Two of my clients recently reported shock at losing weight on their cruise vacations. Lorraine, a 53-year-old public health specialist in Washington, D.C., came home from a cruise and was surprised to find she had lost two pounds. Rick, a professor of psychiatry and behavioral sciences in D.C., lost six pounds during his 10-day cruise.
I agreed that it was confusing. Both claimed they weren't trying to diet and had eaten without restriction. Lorraine didn't exercise any more than usual and had proof: Her pedometer, which measures her daily steps, showed the same readings she recorded at home. Rick may have walked more than usual—he didn't wear his pedometer—but that alone doesn't explain a six-pound loss, especially given his decadent eating.
Most of us are accustomed to accidentally gaining weight on cruises, not losing it. Tasty, fattening food is available all day long. During every meal, you'll have a few hors d'oeuvres, then an entree, and who can resist dessert? Even midnight buffets. It's not uncommon to gain even a pound a day while on a cruise or vacation.
So, how did these cruises turn into weight-loss adventures? And how can you replicate the conditions that worked for my clients—without getting seasick in the process?
As Lorraine and Rick described their experiences, some patterns quickly emerged:
My analysis? The variety and volume of fresh, healthy food helped to properly nourish my clients.
Studies indicate that variety, more than any other factor, influences how much we eat. The more diverse food options we encounter, the more we eat without even realizing it. The desire for dietary variety is important for health and helped humans to evolve. People who ate lots of different types of food each day were—and still are—more likely to obtain all the essential nutrients. Based on this theory, a buffet would lead to a higher calorie intake and weight gain. But Rick and Lorraine's cruise buffets had an unusually large and varied number of beautifully prepared fruits and vegetable dishes, from fresh chopped fruit to salads and cold vegetable soups. While exposure to a variety of fattening foods causes weight gain, access to a variety of fruits and veggies promotes weight loss. Though they didn't consciously realize it at the time, both Rick and Lorraine ate more fruits and veggies before, during, and between meals.
Some foods are less energy dense than others—that is, they have fewer calories per gram—so filling your plate with more of those means you'll be eating fewer calories without actually eating less food. Low-density foods, which are low in calories but high-volume, help you feel full and satisfied while dropping pounds. Fruits and veggies are ideal, since they'll fill you up without breaking your calorie bank; they're correlated with a lower body weight. Eating high-volume, low-calorie foods affects how satisfied we feel in a number of ways. It causes stomach stretching and slows stomach emptying, stimulating the nerves and hormones that signal feelings of fullness. There's also a visual component—seeing a large volume of food increases our ability to feel satisfied by it. Studies also suggest that when we eat large meals that last a long time, our satisfaction declines and we lose interest in finishing them.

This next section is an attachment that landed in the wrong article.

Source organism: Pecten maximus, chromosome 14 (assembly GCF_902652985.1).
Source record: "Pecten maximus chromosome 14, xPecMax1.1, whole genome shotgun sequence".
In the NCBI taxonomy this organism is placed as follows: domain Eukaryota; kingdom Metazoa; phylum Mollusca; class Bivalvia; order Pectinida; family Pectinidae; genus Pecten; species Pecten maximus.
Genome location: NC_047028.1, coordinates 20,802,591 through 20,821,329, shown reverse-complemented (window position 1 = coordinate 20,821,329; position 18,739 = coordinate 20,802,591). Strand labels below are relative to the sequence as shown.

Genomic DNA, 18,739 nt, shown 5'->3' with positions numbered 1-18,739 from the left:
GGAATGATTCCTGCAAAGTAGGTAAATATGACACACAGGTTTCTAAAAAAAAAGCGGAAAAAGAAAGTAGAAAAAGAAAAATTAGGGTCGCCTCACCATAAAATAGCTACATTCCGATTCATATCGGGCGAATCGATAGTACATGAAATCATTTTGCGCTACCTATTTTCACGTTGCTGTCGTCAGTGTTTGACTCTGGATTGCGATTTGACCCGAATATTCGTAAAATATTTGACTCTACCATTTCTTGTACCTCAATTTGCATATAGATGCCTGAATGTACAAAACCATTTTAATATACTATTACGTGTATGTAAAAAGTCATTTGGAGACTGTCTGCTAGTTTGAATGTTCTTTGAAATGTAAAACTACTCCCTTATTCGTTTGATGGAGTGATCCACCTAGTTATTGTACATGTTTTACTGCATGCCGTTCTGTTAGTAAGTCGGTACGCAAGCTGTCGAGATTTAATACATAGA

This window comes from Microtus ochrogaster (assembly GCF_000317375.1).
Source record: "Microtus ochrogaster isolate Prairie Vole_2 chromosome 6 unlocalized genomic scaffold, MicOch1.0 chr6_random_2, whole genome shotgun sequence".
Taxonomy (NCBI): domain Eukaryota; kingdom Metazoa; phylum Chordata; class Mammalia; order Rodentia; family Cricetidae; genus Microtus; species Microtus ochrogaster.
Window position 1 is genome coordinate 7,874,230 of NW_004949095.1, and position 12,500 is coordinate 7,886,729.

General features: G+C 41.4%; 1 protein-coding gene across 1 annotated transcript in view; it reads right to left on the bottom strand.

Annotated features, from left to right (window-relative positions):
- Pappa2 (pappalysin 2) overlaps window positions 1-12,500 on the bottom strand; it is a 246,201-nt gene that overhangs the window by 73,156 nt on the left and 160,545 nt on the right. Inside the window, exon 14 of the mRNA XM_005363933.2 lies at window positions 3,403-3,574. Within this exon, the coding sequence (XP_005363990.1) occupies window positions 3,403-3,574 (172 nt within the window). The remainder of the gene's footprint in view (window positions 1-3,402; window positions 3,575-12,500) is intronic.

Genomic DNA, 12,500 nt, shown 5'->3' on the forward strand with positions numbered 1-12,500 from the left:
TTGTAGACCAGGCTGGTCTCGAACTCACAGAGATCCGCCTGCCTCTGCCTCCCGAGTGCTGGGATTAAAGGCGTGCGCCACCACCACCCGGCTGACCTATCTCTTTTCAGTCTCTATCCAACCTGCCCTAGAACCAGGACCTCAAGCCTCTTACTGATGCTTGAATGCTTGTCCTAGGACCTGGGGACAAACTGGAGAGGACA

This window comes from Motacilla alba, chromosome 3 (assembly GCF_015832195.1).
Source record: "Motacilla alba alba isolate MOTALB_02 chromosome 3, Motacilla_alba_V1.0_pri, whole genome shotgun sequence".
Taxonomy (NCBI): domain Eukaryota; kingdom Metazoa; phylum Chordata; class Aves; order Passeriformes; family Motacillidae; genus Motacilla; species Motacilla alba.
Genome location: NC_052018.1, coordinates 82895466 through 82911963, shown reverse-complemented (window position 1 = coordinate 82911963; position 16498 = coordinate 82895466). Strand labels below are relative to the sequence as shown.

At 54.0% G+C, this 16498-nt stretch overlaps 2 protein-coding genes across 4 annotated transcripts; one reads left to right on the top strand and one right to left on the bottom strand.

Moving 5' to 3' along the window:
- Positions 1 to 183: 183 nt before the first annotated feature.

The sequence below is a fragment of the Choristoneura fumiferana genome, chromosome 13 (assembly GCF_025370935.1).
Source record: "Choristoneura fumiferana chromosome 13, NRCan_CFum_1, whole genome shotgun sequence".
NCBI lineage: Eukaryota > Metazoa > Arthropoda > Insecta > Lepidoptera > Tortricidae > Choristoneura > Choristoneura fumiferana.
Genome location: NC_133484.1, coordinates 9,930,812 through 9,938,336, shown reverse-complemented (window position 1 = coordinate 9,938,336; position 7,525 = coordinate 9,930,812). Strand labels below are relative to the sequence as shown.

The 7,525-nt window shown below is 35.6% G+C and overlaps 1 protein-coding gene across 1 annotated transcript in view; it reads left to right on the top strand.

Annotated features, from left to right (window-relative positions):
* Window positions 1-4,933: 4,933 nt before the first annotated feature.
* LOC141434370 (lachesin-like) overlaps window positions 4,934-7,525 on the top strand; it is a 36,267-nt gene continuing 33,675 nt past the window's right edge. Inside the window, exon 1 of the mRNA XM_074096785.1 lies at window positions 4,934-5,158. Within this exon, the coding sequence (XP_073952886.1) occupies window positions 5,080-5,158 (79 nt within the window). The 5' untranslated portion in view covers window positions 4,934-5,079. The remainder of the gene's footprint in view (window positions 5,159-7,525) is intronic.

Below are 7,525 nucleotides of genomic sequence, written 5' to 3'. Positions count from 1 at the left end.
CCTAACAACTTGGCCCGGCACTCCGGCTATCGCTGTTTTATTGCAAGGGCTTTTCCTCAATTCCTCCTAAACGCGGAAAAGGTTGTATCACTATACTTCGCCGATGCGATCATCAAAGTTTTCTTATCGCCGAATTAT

Still wondering how Rick and Lorraine ate whatever they wanted, including desserts, and managed to lose weight? My analysis is that the fruits and veggies were so plentiful and took up so much room in their stomachs, they both ate less of everything else. Plus, they felt that they had eaten to their hearts' content.
You too can get on "cruise control" at home and enjoy eating the right number of calories, feeling satisfied and even losing weight without trying. Rick and Lorraine's cruise experiences are perfect examples of how this can happen. To replicate their results, consider having a buffet of fruit and veggie dishes in your home and office—morning, noon, and night. Pre-prepare a large variety of these, so they're easily accessible and grabable. And since exercise counts too, put on a pedometer and aim for the recommended 10,000 steps a day. (About 2,000 steps is one mile. The average office worker gets about 4,000 steps daily.)
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Katherine Tallmadge, MA, RD, LD, is the author of Diet Simple: 195 Mental Tricks, Substitutions, Habits & Inspirations, and President of Personalized Nutrition, where she custom-designs holistic nutrition and weight loss programs for individuals and companies. Through counseling, writing, speaking engagements, and regular appearances in the national media, Katherine employs her passion to help people transform their health and their lives.